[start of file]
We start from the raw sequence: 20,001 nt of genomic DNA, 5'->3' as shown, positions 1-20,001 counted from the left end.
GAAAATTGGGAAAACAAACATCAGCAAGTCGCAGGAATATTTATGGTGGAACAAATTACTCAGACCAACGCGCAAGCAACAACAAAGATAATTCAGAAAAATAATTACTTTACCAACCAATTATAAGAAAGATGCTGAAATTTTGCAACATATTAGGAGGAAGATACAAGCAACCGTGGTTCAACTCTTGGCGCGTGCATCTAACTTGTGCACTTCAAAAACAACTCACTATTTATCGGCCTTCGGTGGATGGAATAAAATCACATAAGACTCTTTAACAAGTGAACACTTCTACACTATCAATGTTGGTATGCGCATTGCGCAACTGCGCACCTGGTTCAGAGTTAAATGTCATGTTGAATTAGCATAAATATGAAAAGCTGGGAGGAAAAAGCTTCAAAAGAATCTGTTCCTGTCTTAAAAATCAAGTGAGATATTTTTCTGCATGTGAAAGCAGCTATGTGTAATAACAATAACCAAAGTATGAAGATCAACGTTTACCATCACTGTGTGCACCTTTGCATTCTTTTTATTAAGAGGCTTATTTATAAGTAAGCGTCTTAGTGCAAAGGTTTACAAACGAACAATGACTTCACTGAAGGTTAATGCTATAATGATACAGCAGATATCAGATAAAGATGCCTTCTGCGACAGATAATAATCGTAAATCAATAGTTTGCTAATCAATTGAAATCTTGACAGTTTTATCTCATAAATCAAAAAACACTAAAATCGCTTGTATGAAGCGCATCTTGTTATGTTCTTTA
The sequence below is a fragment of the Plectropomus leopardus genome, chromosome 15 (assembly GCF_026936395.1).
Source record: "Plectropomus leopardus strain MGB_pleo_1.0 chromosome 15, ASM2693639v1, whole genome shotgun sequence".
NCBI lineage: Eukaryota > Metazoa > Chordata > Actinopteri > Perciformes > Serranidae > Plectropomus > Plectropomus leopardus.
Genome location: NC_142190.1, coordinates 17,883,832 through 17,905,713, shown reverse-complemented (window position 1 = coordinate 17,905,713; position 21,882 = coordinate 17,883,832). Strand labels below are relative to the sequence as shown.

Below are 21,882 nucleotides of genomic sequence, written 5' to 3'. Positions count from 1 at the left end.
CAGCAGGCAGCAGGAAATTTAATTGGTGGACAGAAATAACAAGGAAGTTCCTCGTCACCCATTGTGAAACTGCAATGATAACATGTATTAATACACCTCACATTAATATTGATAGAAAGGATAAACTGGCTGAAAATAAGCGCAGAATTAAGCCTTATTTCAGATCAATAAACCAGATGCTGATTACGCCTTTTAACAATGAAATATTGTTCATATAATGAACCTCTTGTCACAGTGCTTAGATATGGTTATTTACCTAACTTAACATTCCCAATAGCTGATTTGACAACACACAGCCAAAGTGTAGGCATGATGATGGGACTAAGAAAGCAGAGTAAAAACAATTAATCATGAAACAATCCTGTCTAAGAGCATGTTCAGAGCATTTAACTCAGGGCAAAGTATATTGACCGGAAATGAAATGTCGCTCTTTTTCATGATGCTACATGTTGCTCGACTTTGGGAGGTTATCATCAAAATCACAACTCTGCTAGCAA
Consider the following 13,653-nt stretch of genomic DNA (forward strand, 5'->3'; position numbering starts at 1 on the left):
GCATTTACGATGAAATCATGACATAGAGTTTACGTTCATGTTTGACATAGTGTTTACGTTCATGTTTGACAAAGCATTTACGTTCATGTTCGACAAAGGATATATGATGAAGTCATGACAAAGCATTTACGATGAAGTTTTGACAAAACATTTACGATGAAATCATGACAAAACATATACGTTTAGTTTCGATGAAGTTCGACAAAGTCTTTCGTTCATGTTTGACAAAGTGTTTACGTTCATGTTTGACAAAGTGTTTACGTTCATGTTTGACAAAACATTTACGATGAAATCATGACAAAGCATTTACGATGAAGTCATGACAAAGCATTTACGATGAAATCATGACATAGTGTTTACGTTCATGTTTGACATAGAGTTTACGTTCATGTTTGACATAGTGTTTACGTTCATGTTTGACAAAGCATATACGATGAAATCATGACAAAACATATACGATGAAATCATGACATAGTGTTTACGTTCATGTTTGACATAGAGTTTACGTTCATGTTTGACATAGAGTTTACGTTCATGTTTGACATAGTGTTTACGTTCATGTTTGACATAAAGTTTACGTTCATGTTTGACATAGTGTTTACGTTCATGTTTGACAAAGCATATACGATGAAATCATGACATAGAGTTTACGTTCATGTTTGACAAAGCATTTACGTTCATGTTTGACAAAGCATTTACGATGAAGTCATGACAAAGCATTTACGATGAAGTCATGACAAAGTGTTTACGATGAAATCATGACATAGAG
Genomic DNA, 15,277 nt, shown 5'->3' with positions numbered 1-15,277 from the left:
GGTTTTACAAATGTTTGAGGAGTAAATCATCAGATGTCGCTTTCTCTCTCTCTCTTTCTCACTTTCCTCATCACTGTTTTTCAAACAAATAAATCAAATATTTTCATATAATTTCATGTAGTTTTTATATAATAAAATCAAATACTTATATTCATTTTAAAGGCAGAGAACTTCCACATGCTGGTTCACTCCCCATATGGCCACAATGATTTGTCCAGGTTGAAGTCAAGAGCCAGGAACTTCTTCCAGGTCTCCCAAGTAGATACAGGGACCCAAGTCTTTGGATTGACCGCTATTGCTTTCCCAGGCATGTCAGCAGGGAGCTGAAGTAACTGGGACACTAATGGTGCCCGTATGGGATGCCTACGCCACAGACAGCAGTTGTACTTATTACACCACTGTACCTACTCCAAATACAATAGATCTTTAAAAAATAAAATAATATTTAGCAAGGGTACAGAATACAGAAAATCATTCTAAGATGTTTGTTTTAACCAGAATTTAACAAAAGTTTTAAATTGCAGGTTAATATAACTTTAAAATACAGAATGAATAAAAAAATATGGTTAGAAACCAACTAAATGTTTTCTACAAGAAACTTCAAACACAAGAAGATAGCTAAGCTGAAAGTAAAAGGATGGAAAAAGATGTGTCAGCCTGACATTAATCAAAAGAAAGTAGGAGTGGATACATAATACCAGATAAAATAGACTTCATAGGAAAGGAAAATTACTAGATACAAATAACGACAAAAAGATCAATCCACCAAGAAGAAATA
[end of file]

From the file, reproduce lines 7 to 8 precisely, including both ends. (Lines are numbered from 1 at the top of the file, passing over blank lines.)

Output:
Below are 21,882 nucleotides of genomic sequence, written 5' to 3'. Positions count from 1 at the left end.
CAGCAGGCAGCAGGAAATTTAATTGGTGGACAGAAATAACAAGGAAGTTCCTCGTCACCCATTGTGAAACTGCAATGATAACATGTATTAATACACCTCACATTAATATTGATAGAAAGGATAAACTGGCTGAAAATAAGCGCAGAATTAAGCCTTATTTCAGATCAATAAACCAGATGCTGATTACGCCTTTTAACAATGAAATATTGTTCATATAATGAACCTCTTGTCACAGTGCTTAGATATGGTTATTTACCTAACTTAACATTCCCAATAGCTGATTTGACAACACACAGCCAAAGTGTAGGCATGATGATGGGACTAAGAAAGCAGAGTAAAAACAATTAATCATGAAACAATCCTGTCTAAGAGCATGTTCAGAGCATTTAACTCAGGGCAAAGTATATTGACCGGAAATGAAATGTCGCTCTTTTTCATGATGCTACATGTTGCTCGACTTTGGGAGGTTATCATCAAAATCACAACTCTGCTAGCAA